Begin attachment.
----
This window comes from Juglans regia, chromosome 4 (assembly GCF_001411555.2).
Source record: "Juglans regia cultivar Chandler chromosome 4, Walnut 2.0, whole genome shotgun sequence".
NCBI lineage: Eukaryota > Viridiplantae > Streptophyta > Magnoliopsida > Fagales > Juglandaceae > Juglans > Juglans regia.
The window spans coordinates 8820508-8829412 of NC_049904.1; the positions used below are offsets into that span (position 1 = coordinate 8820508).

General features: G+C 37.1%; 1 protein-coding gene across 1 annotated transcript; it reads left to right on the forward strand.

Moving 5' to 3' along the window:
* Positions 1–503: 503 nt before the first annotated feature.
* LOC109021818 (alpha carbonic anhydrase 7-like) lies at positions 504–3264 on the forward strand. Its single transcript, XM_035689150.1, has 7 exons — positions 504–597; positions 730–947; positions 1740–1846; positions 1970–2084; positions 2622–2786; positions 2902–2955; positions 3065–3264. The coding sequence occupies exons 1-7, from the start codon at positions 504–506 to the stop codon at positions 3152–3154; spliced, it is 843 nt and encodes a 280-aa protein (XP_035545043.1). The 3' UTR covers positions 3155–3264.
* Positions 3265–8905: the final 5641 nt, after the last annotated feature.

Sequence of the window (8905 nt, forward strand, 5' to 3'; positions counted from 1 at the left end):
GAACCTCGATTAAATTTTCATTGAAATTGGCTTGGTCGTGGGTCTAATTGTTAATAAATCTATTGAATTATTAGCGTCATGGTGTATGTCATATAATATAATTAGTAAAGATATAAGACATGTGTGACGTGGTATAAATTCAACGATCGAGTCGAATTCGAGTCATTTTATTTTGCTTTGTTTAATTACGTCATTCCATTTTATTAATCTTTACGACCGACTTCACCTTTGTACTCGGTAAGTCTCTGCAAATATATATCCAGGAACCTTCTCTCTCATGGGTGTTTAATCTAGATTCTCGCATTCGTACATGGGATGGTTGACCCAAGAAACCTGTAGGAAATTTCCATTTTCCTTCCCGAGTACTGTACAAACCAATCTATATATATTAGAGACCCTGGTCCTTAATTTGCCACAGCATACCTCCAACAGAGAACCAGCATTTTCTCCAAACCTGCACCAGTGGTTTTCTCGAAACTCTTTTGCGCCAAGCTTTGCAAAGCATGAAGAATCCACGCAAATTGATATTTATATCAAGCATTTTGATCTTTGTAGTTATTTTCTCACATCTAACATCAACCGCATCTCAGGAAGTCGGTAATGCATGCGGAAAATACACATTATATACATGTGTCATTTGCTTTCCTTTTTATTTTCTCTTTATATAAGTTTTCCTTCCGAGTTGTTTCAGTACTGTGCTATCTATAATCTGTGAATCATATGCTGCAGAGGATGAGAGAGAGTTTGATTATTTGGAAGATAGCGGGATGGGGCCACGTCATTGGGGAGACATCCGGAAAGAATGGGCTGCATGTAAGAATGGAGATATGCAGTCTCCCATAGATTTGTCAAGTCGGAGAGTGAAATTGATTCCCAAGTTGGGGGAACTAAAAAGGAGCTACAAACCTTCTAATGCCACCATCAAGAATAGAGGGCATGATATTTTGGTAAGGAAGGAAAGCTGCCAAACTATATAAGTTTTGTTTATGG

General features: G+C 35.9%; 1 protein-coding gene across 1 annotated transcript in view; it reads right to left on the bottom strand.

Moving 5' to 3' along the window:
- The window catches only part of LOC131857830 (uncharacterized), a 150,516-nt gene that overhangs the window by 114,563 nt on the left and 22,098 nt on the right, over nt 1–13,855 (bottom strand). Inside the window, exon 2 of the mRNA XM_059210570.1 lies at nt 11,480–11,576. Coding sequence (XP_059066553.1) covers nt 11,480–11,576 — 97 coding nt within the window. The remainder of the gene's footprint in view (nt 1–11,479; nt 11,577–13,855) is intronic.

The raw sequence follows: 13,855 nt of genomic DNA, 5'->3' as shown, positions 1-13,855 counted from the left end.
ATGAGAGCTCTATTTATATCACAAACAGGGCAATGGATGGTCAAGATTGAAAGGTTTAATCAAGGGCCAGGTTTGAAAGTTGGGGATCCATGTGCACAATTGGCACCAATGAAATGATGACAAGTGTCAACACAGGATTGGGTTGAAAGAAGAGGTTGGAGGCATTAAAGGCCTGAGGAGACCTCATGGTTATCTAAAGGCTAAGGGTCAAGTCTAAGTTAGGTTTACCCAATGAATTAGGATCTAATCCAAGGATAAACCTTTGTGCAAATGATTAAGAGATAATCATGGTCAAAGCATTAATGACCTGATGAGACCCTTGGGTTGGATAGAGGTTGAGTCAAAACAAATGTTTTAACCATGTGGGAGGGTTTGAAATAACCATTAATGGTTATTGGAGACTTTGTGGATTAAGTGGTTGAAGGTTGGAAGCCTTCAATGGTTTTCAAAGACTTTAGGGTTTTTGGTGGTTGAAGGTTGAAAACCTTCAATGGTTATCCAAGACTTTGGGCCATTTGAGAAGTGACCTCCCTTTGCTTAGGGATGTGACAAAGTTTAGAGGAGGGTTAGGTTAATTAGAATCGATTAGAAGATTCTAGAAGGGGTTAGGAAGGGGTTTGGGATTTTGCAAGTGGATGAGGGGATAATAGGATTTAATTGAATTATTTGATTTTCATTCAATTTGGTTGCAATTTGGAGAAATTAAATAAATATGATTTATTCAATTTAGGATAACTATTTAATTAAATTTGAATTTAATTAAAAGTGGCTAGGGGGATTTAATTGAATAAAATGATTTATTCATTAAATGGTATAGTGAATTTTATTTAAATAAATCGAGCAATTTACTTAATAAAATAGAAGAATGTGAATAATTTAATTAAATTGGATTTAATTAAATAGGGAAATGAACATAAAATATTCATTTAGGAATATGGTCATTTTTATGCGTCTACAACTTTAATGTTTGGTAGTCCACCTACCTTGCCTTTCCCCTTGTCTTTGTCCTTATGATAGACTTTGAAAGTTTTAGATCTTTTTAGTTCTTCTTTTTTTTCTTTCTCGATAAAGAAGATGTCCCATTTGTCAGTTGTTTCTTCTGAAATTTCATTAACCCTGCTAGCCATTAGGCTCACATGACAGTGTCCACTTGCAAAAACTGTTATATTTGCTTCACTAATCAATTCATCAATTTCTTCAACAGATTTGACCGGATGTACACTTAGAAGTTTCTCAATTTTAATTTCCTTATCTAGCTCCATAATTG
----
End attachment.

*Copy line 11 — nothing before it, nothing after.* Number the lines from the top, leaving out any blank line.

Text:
GAACCTCGATTAAATTTTCATTGAAATTGGCTTGGTCGTGGGTCTAATTGTTAATAAATCTATTGAATTATTAGCGTCATGGTGTATGTCATATAATATAATTAGTAAAGATATAAGACATGTGTGACGTGGTATAAATTCAACGATCGAGTCGAATTCGAGTCATTTTATTTTGCTTTGTTTAATTACGTCATTCCATTTTATTAATCTTTACGACCGACTTCACCTTTGTACTCGGTAAGTCTCTGCAAATATATATCCAGGAACCTTCTCTCTCATGGGTGTTTAATCTAGATTCTCGCATTCGTACATGGGATGGTTGACCCAAGAAACCTGTAGGAAATTTCCATTTTCCTTCCCGAGTACTGTACAAACCAATCTATATATATTAGAGACCCTGGTCCTTAATTTGCCACAGCATACCTCCAACAGAGAACCAGCATTTTCTCCAAACCTGCACCAGTGGTTTTCTCGAAACTCTTTTGCGCCAAGCTTTGCAAAGCATGAAGAATCCACGCAAATTGATATTTATATCAAGCATTTTGATCTTTGTAGTTATTTTCTCACATCTAACATCAACCGCATCTCAGGAAGTCGGTAATGCATGCGGAAAATACACATTATATACATGTGTCATTTGCTTTCCTTTTTATTTTCTCTTTATATAAGTTTTCCTTCCGAGTTGTTTCAGTACTGTGCTATCTATAATCTGTGAATCATATGCTGCAGAGGATGAGAGAGAGTTTGATTATTTGGAAGATAGCGGGATGGGGCCACGTCATTGGGGAGACATCCGGAAAGAATGGGCTGCATGTAAGAATGGAGATATGCAGTCTCCCATAGATTTGTCAAGTCGGAGAGTGAAATTGATTCCCAAGTTGGGGGAACTAAAAAGGAGCTACAAACCTTCTAATGCCACCATCAAGAATAGAGGGCATGATATTTTGGTAAGGAAGGAAAGCTGCCAAACTATATAAGTTTTGTTTATGG